A weekly notebook about food during the Covid-19 shutdown. Remember, if you’re dining out, doing takeout or getting delivery, the people serving up the food are part of the front line; keep it in mind when tipping.

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Dining out: Prix fixe at Pammy’s

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The Binchoton Grilled Lobster Tail at Pammy’s. (Photo: Tom Meek)

Pammy’s opened up just over two years ago and quickly grabbed accolades for its innovative cuisine and spare, yet inviting trattoria vibe. Owners Chris and Pam Willis describe it as an extension of their living room, which is no stretch – the pair live in the Massachusetts Avenue neighborhood between Central and Harvard squares as well as work in it.

Fine dining establishments have been hit pretty hard by Covid – Toscano and Luce remain shut – but Pammy’s has pivoted nicely. For starters, it’s installed a gorgeous outside patio with white tablecloths nestled among planters full of seasonal greens (one of the employees does floral arrangements; you can even buy a bouquet with dinner), and instead of seating guests on the rain drain pitch of the street, Pammy’s installed attractive wood slat flooring that’s sound and level. On the night I ate there, it was a dang 50 degrees out. But I wore a sweater, and the heat lamps made the fall bite a nonissue. The setting is so intimate and cozy you don’t really notice other diners, or cars whizzing by.

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The prix fixe menu at offering gnocchi, lobster tail, red snapper and crudo with summer greens is a bit of a spin too: You wonder, are there not first-, second- and third-choice selections? How does this all work? The answer is that what you think are small plates are bigger then you’d expect, and the ones that seem bigger come in tapas-size servings. The three-pick is $69 with a generous wine pairing for another $40; some of the selections (wagyu skirt steak, and that lobster tail) bring a small upcharge. On this night, I had the big eye tuna crudo with crispy pig ears and smoked trout roe, which blends the silkiness of the tuna seamlessly with the smoky pop of the roe and salty crunch of the pig ears. (Yes, they are ears.) Next up was the octopus, tender and grilled to perfection with croutons and warm butter vinaigrette, a subtle accent that wisely leaves the feature component to be savored, not overwhelmed. Capping things off was that lobster tail, tender and succulent in its shell, with a claw diced up with celery and onions atop. Like the octopus, the kitchen staff lets their preparation of the shellfish speak for itself.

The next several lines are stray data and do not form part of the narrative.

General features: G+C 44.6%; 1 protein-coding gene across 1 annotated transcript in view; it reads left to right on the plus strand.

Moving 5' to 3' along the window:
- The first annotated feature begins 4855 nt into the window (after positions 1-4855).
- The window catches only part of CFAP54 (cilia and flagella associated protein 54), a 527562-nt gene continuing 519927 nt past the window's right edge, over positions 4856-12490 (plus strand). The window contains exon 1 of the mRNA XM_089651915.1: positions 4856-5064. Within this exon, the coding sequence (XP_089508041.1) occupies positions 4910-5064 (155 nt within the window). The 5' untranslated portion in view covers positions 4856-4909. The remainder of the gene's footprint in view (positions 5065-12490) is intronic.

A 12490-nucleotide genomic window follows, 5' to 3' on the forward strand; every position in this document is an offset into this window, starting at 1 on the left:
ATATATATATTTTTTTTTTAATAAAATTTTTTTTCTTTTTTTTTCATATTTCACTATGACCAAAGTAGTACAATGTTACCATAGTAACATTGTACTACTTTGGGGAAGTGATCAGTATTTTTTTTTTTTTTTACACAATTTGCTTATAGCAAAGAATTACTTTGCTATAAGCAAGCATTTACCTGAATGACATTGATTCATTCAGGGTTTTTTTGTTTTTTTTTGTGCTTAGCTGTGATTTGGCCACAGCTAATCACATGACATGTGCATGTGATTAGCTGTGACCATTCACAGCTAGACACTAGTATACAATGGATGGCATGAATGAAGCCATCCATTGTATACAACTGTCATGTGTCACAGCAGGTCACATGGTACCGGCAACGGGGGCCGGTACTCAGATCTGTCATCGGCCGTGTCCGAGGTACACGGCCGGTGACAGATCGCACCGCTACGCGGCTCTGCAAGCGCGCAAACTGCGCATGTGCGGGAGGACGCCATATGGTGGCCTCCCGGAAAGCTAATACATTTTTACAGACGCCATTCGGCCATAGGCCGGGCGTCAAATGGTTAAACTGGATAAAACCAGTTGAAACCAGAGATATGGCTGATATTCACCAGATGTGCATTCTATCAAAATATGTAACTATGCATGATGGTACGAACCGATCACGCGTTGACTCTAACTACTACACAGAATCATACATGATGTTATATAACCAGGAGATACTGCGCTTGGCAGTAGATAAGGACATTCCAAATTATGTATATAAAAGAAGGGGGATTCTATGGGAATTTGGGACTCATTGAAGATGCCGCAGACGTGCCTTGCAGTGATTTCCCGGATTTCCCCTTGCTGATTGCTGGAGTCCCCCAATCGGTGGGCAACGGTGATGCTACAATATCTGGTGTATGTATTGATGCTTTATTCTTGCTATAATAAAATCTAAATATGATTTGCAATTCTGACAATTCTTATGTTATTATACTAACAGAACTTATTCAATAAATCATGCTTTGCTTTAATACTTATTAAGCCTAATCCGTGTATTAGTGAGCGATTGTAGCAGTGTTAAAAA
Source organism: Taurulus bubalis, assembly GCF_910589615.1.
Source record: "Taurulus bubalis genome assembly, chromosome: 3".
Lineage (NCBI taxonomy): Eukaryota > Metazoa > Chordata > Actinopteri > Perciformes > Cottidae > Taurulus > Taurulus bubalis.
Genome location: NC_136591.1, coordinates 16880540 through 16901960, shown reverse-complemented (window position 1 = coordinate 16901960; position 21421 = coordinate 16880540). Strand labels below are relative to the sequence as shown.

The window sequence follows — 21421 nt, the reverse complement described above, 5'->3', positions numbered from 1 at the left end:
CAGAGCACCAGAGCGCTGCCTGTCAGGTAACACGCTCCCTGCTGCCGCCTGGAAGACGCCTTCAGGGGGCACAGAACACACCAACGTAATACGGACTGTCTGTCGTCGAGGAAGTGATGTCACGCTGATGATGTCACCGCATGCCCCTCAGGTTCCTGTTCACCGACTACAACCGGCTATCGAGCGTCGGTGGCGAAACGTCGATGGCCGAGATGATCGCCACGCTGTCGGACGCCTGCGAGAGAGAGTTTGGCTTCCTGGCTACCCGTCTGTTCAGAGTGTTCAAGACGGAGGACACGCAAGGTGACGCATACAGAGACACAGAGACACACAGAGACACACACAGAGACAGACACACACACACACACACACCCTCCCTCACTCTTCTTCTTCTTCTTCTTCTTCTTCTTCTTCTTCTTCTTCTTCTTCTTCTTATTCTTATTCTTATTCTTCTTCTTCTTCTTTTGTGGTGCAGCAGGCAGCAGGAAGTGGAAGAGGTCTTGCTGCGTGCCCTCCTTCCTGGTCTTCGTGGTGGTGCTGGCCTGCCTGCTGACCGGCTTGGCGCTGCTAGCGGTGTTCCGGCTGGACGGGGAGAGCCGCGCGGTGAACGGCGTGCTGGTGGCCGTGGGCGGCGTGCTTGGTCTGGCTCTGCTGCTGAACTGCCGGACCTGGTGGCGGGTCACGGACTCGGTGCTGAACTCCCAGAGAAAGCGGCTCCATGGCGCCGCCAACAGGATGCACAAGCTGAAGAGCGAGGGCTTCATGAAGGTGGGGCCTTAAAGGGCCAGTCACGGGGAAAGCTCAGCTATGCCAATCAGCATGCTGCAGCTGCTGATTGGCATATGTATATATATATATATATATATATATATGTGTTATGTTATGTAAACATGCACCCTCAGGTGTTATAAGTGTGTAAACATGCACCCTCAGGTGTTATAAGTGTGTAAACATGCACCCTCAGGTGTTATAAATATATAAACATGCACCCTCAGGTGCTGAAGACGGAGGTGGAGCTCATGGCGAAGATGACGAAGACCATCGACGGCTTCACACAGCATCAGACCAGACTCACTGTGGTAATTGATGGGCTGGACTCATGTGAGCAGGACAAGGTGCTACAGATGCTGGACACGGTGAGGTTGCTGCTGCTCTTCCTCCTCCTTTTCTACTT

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Pammy’s cozy outdoor dining area. (Photo: Tom Meek)

One other hit of the evening was the Queen Bee, a pan-seasonal cocktail of Old Tom gin (perfect for me), chili, turmeric, honey and lemon. It comes out looking like gold nectar and is piquantly sweet, light and spicy. And did I mention the bread? Probably the airiest, moistest sourdough I’ve had, with a chewy, not crunchy, crust. I love you, Iggy’s, but was told this is made from scratch, and the heavy, lightly seasoned olive oil that comes with makes for an addictive combination.

Pammy’s is also open for indoor dining, with plexiglass barriers installed for safety. The service too is commendable; you can feel everyone working the front and and the floor are on the same page, and they genuinely project that they’re having a good time. It’s not an everyday eat out, but for a splurge it goes the extra mile on culinary innovation, service and ambiance. Be advised: There is a small administration and Covid surcharge.

Pammy’s (928 Massachusetts Ave., Mid-Cambridge) 


Tom Meek is a writer living in Cambridge. His reviews, essays, short stories and articles have appeared in the WBUR ARTery, The Boston Phoenix, The Boston Globe, The Rumpus, The Charleston City Paper and SLAB literary journal. Tom is also a member of the Boston Society of Film Critics and rides his bike everywhere.